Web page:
My partner and I were at the location when the shit hit the fan and experienced the aftermath chaos first hand. We were pretty hard hit by the sudden cancellation of the festival (financially and emotionally), but more so appalled at the way the organisation handled the situation. What made the biggest impression was the total lack of responsibility that the organisers showed whilst they blame-shifted their way through the weekend. This, partnered with a non-existent contingency plan and no immediate genuine apology infuriated us as well as so many others. For an organisation that has been running for nine whole years, you would think that they would have stopped hiding behind the fact that they are apparently a “non-profit organisation” and would have their ducks in a row. Did they even have correct permits for the festival?
Angry festival-goers took to Facebook where many posts were deleted by admins.
How to protect yourselves in the future.
Here is some advice from me (learned the hard way), which I would like to share with those of you who plan to attend or work at a festival this summer or in the future. The five points which I’m about to cover may be the difference between a great festival experience or a really, really bad one:
1) Evaluate the risks. If an organisation claims to be “non-profit” then bear in mind that this organisation may try to use this to their advantage and may not be held liable when things go wrong.
2) If buying a pre-paid ticket for a festival, try to pay via Paypal or something similar where you can request a refund in the case of last minute cancellations, even if the organisation refuses to issue you with one.
3) If you will invest a lot of cash to be there (flights, train and bus tickets, camping gear etc..), make sure you have a plan B just in case. The festival might not have a contingency plan, but that does not mean you can’t have one.
4) If you are planning to volunteer at a festival in exchange for a free ticket, just be aware that if the festival gets cancelled you would have spent your time and effort in vain. A festival which relies heavily on volunteers will most probably come with many risks. Know what the risks are and ask a lot of questions beforehand to make sure you know exactly what you are letting yourself in for.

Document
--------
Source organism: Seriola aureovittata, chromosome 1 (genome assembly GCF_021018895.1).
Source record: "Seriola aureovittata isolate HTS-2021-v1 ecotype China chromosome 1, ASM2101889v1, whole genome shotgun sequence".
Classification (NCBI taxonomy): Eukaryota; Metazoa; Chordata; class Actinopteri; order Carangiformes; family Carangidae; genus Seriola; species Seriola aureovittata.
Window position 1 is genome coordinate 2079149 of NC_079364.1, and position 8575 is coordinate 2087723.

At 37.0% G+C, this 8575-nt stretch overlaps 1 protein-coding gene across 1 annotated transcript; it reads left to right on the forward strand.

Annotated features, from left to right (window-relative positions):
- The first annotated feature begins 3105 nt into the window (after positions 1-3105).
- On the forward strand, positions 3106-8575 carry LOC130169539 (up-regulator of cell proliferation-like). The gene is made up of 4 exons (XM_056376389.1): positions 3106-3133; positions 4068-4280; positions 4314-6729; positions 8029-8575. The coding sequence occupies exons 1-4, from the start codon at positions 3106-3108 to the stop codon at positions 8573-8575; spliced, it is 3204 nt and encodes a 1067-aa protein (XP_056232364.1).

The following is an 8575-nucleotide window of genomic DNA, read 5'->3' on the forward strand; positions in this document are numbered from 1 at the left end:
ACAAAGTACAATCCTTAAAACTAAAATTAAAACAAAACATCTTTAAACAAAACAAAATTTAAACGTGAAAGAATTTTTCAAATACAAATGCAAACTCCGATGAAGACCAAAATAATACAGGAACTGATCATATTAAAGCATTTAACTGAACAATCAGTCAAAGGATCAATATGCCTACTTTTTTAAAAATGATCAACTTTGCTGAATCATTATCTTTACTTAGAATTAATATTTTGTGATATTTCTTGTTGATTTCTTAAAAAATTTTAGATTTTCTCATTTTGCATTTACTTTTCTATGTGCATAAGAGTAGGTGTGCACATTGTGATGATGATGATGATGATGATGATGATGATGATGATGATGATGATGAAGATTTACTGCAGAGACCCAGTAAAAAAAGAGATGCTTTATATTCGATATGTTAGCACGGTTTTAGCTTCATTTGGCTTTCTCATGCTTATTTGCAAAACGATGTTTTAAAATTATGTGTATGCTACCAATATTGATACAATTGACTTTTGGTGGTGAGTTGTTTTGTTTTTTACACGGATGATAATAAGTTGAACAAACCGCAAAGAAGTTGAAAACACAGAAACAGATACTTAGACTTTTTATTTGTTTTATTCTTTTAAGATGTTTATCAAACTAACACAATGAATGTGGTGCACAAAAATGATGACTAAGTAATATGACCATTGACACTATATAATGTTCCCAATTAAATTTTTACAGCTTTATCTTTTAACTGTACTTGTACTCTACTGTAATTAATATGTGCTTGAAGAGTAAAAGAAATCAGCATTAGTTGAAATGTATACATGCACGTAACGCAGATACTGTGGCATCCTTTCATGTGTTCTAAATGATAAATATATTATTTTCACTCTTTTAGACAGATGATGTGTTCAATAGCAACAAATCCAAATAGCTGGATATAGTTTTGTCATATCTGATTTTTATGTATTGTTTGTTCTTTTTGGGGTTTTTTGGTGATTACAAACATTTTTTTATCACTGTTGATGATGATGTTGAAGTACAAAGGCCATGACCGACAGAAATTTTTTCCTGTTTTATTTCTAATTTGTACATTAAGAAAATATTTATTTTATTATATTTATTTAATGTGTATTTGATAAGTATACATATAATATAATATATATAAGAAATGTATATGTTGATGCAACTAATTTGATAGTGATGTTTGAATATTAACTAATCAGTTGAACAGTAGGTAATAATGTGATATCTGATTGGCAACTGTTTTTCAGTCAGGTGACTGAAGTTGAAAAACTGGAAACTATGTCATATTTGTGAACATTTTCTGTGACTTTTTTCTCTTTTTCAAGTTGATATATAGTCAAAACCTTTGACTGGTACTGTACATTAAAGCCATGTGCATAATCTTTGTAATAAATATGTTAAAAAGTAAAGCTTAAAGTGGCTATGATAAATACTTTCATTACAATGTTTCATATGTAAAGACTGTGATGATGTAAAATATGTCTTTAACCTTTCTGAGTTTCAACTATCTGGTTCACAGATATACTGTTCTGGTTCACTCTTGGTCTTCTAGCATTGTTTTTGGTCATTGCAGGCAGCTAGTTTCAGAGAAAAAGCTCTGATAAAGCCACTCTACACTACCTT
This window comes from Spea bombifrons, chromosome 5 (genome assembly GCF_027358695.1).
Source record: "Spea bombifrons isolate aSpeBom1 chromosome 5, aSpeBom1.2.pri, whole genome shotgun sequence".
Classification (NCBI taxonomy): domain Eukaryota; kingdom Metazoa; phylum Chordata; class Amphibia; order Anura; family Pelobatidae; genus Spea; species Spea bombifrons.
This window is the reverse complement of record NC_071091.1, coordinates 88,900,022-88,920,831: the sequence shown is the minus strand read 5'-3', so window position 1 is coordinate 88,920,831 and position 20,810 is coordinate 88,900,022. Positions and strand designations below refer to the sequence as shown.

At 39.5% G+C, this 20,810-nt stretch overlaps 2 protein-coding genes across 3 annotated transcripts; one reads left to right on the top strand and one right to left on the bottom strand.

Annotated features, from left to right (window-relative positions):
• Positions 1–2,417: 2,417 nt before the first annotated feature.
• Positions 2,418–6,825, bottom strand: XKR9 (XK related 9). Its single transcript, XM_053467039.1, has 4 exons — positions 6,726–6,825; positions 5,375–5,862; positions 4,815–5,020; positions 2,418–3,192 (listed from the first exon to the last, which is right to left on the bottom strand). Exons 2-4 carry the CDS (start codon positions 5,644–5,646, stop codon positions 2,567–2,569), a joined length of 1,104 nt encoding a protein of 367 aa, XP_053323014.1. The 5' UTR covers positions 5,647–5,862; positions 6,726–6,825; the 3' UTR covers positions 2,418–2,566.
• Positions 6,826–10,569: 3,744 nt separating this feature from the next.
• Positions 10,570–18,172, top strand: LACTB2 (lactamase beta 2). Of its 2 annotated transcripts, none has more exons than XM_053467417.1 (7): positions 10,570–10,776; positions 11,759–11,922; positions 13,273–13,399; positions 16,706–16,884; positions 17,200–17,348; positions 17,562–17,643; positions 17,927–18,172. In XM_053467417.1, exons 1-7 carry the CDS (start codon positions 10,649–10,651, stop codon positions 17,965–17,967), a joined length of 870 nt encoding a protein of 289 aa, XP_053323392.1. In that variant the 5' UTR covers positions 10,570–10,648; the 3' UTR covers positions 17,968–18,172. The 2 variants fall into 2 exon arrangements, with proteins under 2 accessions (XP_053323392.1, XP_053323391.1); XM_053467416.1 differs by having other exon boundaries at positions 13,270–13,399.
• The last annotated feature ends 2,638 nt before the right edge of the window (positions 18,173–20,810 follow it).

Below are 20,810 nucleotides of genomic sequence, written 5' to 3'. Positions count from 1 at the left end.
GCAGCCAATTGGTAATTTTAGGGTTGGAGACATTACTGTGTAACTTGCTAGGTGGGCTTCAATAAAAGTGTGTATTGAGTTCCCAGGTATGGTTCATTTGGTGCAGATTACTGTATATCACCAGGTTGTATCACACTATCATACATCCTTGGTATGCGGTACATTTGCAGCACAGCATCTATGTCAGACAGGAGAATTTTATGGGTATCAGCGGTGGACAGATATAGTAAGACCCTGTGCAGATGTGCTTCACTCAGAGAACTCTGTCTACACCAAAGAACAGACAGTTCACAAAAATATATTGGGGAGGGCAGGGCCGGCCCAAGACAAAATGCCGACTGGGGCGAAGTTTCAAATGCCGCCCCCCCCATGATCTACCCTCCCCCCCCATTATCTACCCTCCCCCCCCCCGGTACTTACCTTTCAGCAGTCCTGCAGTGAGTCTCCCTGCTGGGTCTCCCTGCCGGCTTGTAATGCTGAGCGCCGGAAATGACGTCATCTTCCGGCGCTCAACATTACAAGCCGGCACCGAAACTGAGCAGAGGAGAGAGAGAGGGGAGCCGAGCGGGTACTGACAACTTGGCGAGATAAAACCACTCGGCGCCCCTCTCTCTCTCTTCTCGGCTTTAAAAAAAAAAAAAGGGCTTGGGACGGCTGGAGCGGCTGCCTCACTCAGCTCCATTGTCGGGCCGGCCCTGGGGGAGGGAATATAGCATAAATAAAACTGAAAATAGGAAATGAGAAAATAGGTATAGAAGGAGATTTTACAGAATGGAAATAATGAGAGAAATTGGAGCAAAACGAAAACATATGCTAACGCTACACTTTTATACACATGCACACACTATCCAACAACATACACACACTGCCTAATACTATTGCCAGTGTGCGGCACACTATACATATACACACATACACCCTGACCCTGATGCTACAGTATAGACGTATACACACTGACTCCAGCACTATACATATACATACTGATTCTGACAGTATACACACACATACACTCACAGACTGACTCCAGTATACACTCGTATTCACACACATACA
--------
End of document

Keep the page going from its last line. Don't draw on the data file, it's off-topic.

5) If you are planning on working with a festival for the first time, for instance as a food stand, try not to invest too much in supplies and test the waters first with either frozen food which can be stored for later or a smaller amount of fresh produce. If the festival gets cancelled, you’ll have to deal with the cost of your leftover stocks so it’s best to not purchase your whole inventory at once.
Festivals can be amazing when they are organised well, or they can be total disasters filled with disappointment. Camp Cosmic 2018 wasn’t as bad as Ja Rule’s ‘Fyre’ festival from last year, but it certainly could have ended in one.
However, failed festivals don’t always leave a bad taste in your mouth. Take Woodstock, the first music festival of its kind. It was not without its share of problems, with a last minute change of location due to unhappy neighbours, artists not showing up and attendance exceeding estimations. However, Woodstock still remains one of the most memorable and famous festivals… this could perhaps have something to do with the fact that they made it work despite adversity and did the hippie-loving thing by making it free entry for all, even though this resulted in their own personal loss. Maybe Camp Cosmic could take a few lessons from them if they want to ever redeem themselves to their fans.